1

Gambling Bill does not herald major changes

Regarding the report „Major gambling changes on cards“ (The Mercury, July 19) in which I was quoted, I would like to correct some misperceptions.

In general, the contents of the KwaZulu-Natal Gaming and Betting Bill, 2007 do not herald major changes in gambling policy. By and large, the overall effect is that two existing pieces of legislation will be amalgamated.

As a case in point, the current laws, being the Regulation of Racing and Betting Ordinance, 1957 and the KwaZulu-Natal Gambling Act, 1996, already provide that casinos can grant credit to patrons under certain conditions and that gambling debts incurred within the regulated gambling industry are legally enforceable.

Furthermore, regulation 4(1) of the regulations made under the National Gambling Act, 2004, states: „The holder of a casino licence, a bookmaker licence or a totalisator operator licence may extend credit to a patron only after obtaining sufficient information regarding the patron’s identity, credit history and financial capabilities in terms of the credit being requested.“

In fact, a strict interpretation of the KZN Gaming and Betting Bill, 2007, would see the future removal of the current rights of bookmakers and the totalisator operator to extend credit to punters.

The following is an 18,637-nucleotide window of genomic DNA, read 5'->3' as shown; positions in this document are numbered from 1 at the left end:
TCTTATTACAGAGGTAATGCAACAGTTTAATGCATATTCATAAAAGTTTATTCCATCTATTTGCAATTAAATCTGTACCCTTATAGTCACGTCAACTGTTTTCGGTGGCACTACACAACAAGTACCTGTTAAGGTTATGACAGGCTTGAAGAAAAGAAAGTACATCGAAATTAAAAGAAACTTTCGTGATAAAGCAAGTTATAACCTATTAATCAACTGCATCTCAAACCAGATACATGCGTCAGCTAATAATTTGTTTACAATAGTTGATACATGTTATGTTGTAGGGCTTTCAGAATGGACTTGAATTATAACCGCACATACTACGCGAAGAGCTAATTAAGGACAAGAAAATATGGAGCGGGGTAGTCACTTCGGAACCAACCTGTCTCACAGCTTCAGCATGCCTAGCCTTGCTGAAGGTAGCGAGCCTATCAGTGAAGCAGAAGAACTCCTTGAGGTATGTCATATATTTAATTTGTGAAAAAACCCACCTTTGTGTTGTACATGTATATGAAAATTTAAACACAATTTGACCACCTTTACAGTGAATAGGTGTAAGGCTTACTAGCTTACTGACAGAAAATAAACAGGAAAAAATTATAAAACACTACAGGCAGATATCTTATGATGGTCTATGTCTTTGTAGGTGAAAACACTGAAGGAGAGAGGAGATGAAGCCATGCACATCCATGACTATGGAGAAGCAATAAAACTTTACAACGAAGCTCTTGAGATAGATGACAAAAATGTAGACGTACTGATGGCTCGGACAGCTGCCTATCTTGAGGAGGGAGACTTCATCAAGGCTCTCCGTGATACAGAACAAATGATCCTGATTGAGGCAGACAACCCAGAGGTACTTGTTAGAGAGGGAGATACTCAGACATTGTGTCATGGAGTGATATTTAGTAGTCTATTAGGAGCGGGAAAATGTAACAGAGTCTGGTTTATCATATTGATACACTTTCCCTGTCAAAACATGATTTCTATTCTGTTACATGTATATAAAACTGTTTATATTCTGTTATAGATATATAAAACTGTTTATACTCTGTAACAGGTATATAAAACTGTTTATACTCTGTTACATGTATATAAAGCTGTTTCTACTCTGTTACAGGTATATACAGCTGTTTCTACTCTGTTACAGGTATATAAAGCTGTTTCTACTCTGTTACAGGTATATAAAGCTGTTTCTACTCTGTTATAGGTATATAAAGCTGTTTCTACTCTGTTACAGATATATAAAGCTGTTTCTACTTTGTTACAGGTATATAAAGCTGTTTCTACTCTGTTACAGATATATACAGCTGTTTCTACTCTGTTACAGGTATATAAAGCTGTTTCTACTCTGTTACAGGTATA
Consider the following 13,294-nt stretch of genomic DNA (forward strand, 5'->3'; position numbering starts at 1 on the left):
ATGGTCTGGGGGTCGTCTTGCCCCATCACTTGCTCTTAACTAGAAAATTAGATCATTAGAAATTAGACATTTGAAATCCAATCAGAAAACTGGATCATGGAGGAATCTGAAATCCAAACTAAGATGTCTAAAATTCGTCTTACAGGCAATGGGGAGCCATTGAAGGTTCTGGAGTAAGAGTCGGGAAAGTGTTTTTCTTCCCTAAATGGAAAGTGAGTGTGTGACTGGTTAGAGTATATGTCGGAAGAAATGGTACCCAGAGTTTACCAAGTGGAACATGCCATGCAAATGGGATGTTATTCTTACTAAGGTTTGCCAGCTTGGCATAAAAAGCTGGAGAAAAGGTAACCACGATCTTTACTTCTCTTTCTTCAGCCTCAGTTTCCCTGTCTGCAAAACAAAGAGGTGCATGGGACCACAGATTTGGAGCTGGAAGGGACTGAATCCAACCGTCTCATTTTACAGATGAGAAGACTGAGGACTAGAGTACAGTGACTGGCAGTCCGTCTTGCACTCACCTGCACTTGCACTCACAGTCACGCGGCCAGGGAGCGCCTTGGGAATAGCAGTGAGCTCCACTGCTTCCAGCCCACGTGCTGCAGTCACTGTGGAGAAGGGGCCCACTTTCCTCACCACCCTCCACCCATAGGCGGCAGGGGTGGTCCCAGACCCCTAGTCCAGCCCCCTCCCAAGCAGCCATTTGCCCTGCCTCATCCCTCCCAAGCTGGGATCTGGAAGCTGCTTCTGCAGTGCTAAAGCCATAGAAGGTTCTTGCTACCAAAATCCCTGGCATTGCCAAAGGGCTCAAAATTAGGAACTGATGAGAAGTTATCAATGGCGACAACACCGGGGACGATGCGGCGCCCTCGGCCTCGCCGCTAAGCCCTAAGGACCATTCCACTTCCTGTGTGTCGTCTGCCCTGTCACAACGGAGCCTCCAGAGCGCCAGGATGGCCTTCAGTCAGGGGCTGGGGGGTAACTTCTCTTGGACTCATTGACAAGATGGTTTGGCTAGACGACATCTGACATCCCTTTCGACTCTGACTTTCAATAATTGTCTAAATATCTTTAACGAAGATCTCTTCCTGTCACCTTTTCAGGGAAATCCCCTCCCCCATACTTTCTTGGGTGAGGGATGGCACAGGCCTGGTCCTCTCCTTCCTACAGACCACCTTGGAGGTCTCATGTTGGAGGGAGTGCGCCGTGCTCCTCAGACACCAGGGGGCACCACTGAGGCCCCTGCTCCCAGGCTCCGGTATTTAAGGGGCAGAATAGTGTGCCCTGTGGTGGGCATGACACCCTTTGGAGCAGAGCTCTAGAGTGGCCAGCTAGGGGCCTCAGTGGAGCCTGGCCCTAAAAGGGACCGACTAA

This is because the Bill only explicitly provides that casino operators may extend credit, meaning that route and site operators, bingo operators, bookmakers and the totalisator operator may not do so, when Clause 141 (allowing casinos to extend credit) is read with Clause 3(1), which states as follows: „No person may perform any act pertaining to gambling, or assist any persons in such activity except in accordance with the provisions of this Act.“

Regarding the concern that casinos will cause social problems by being allowed to extend credit, it needs to be recognised that aside from the new credit control legislation, various gambling laws govern the manner in which gambling operators can grant credit, for the purpose of mitigating possible social problems. Should the casinos not comply with these laws, they could face stiff penalties.